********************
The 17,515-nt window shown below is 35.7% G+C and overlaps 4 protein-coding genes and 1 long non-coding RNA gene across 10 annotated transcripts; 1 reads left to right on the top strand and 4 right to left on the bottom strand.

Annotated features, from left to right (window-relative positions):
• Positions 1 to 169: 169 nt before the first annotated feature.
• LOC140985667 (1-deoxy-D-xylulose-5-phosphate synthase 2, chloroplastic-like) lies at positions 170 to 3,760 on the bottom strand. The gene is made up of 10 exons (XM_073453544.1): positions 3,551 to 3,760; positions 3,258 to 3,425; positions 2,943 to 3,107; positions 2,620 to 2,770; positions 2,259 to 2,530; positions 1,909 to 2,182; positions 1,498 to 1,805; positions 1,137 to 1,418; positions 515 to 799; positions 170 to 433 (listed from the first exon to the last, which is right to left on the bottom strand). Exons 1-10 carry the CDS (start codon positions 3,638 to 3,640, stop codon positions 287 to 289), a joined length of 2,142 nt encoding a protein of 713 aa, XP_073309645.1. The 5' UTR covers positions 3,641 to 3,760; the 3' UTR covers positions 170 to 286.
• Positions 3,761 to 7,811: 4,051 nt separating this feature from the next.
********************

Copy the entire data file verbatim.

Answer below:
The 17,515-nt window shown below is 35.7% G+C and overlaps 4 protein-coding genes and 1 long non-coding RNA gene across 10 annotated transcripts; 1 reads left to right on the top strand and 4 right to left on the bottom strand.

Annotated features, from left to right (window-relative positions):
• Positions 1 to 169: 169 nt before the first annotated feature.
• LOC140985667 (1-deoxy-D-xylulose-5-phosphate synthase 2, chloroplastic-like) lies at positions 170 to 3,760 on the bottom strand. The gene is made up of 10 exons (XM_073453544.1): positions 3,551 to 3,760; positions 3,258 to 3,425; positions 2,943 to 3,107; positions 2,620 to 2,770; positions 2,259 to 2,530; positions 1,909 to 2,182; positions 1,498 to 1,805; positions 1,137 to 1,418; positions 515 to 799; positions 170 to 433 (listed from the first exon to the last, which is right to left on the bottom strand). Exons 1-10 carry the CDS (start codon positions 3,638 to 3,640, stop codon positions 287 to 289), a joined length of 2,142 nt encoding a protein of 713 aa, XP_073309645.1. The 5' UTR covers positions 3,641 to 3,760; the 3' UTR covers positions 170 to 286.
• Positions 3,761 to 7,811: 4,051 nt separating this feature from the next.